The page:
And Flo-Jo's autopsy -- go to notmilk.com, and right in the middle column you'll see Flo-Jo with the results of the autopsy, and it's just terrifying what this does, and how it kills six to eight thousand Americans every year! It's not going to kill everybody who eats a slice of pizza, but everybody is going to have the histamines and the mucus.
Mike Adams: Well, hey, Big Tobacco says nicotine isn't addictive, Big Sugar says sugar doesn't cause diabetes and obesity -- why not the dairy industry saying that milk doesn't create mucus in the human body, huh?
Robert Cohen: Well, they can get away with it, and again, these other industries don't finance the amounts of studies -- Robert Heaney gets $7 million a year at the University of Creighton to put out stuff like this, and every month it's another study -- it doesn't cause breast cancer, it doesn't cause allergies -- it's nonsense. We have thousands of studies that show that milk is just something we should not be consuming.
Mike Adams: So, is the consumer any better off to go for so-called natural milk products like organic milk?
Robert Cohen: Let me say something that most people do not understand. You will not find one, not even one molecule of genetically engineered bovine growth hormone in any glass of milk consumed in America today. Because the bovine growth hormone that has been genetically engineered is injected into the cow's rump. By the time it works on the cow's brain, it stimulates her to make milk containing more of those naturally occurring hormones. So whether you're drinking organic milk, or milk from cows treated with that hormone, the milk that results is going to be exactly the same. Exactly the same hormones -- the genetically engineered cows will give you milk with more hormones, but you won't be drinking genetically engineered hormones. You'll just be drinking more of those naturally occurring hormones.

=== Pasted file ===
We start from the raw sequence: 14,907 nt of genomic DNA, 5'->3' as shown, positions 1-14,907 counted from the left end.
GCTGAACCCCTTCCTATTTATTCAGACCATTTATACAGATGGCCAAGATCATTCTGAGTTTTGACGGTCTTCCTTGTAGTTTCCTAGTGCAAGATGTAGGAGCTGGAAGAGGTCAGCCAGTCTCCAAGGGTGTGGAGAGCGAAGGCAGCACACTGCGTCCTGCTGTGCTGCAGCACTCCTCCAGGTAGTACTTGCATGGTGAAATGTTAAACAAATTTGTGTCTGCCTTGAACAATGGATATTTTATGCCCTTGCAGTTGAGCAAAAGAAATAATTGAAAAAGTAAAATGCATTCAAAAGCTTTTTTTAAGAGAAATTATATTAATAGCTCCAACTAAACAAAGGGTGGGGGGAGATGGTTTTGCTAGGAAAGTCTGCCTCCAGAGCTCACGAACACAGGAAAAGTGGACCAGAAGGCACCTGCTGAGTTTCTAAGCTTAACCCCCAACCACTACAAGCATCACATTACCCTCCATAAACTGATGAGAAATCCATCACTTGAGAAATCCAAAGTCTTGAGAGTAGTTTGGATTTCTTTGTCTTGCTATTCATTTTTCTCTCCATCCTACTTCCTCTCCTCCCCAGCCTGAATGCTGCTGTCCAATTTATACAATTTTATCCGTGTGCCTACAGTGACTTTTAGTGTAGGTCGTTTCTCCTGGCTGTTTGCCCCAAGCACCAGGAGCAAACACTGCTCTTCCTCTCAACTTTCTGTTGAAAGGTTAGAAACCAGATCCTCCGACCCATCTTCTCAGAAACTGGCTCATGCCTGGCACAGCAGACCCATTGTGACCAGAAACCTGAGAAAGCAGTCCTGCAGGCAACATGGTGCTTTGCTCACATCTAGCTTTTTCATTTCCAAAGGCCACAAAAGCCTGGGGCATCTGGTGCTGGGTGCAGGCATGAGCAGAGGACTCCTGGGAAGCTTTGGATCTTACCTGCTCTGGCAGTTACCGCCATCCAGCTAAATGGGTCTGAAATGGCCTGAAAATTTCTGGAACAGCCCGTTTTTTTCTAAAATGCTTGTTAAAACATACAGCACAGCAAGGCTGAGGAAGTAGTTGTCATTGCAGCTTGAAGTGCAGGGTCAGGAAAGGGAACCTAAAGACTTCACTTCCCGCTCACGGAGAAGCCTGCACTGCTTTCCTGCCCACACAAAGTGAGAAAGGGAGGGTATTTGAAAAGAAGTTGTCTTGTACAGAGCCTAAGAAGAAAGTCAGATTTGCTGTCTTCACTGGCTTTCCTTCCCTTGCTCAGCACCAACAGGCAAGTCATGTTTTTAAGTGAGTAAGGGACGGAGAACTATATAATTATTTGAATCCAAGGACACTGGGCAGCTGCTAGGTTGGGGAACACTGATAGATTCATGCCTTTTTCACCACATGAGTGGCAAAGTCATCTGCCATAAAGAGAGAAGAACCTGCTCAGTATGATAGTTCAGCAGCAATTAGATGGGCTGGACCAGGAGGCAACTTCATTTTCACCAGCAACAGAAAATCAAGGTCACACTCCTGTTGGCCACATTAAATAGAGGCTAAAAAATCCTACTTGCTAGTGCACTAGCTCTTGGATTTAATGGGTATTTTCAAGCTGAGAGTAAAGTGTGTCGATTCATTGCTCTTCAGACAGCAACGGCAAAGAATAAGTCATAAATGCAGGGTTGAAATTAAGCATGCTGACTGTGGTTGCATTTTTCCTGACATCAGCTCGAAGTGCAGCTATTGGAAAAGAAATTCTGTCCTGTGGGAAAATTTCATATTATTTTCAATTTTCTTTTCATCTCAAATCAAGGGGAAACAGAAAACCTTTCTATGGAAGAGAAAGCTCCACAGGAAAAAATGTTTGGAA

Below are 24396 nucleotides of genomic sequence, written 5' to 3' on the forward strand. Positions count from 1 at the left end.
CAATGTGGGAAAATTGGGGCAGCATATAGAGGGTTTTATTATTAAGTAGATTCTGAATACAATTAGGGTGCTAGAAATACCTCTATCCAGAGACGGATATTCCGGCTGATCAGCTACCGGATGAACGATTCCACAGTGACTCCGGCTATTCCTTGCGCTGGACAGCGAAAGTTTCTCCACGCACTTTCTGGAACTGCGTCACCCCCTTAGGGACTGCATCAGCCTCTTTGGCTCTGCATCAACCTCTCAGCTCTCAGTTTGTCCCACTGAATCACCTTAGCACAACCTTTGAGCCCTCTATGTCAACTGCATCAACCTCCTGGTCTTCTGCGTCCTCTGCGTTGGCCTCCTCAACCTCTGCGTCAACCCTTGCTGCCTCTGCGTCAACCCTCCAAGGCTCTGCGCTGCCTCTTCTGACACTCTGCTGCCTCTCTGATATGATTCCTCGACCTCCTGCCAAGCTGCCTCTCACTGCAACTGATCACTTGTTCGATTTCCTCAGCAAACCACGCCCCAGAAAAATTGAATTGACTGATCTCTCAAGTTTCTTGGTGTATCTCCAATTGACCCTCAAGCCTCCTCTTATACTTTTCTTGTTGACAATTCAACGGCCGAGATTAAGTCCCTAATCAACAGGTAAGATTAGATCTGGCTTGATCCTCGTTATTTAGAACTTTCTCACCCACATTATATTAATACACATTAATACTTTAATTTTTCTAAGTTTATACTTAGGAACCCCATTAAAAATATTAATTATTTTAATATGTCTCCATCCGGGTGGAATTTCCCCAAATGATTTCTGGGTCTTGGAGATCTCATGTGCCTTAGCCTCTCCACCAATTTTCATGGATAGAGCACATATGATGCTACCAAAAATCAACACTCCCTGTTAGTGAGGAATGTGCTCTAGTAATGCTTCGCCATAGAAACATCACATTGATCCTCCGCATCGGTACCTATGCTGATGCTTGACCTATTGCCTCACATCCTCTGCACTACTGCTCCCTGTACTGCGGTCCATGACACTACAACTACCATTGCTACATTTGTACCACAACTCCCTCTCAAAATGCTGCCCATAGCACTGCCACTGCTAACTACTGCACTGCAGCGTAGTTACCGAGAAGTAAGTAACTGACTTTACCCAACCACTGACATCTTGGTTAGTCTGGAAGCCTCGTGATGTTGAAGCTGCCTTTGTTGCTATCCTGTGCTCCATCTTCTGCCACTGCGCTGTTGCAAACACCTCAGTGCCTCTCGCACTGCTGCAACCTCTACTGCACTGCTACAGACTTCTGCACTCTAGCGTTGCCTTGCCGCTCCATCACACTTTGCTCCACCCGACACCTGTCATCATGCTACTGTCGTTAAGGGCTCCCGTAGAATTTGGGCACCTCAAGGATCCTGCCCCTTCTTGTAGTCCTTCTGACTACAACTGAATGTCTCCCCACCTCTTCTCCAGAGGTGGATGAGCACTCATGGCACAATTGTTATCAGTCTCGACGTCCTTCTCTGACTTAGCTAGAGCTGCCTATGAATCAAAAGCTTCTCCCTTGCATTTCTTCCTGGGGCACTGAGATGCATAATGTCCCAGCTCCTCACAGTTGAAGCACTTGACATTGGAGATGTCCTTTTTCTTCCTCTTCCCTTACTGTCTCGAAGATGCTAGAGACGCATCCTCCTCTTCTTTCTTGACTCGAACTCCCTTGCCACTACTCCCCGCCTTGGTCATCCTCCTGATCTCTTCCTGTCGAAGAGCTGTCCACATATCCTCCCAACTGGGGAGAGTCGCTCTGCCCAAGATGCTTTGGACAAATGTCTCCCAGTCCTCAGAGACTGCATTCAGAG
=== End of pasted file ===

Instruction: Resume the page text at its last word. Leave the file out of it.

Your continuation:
Mike Adams: So it's just a concentration difference.
Robert Cohen: It's just a difference of number of those hormones. It's all the same hormone in the milk -- genetically engineered milk does not contain genetically engineered hormones. It works on the brain to stimulate the cow to make milk containing more hormones. But it's the same hormones you would get in an organic glass of milk, and those hormones are dangerous. The good old wholesome milk hormones are dangerous. The ones that we thought were so wholesome are so dangerous, and shouldn't be in your body.
Continue with part five.
About the author: Mike Adams is a natural health researcher, author and award-winning journalist with a passion for teaching people how to improve their health He is a prolific writer and has published thousands of articles, interviews, reports and consumer guides, and he has created several downloadable courses on survival and preparedness, including his widely-downloaded course on personal safety and self-defense. Adams is an independent journalist with strong ethics who does not get paid to write articles about any product or company. In 2010, Adams created TV.NaturalNews.com, a natural living video sharing site featuring thousands of user videos on foods, fitness, green living and more. He also founded an environmentally-friendly online retailer called BetterLifeGoods.com that uses retail profits to help support consumer advocacy programs. He's also the CEO of a highly successful email newsletter software company that develops software used to send permission email campaigns to subscribers. Adams is currently the executive director of the Consumer Wellness Center, a 501(c)3 non-profit, and regularly pursues cycling, nature photography, Capoeira and Pilates. He's also author a large number of health books offered by Truth Publishing and is the creator of numerous reference website including NaturalPedia.com and the free downloadable Honest Food Guide. His websites also include the free reference sites HerbReference.com and HealingFoodReference.com. Adams believes in free speech, free access to nutritional supplements and the innate healing ability of the human body. Known as the 'Health Ranger,' Adams' personal health statistics and mission statements are located at www.HealthRanger.org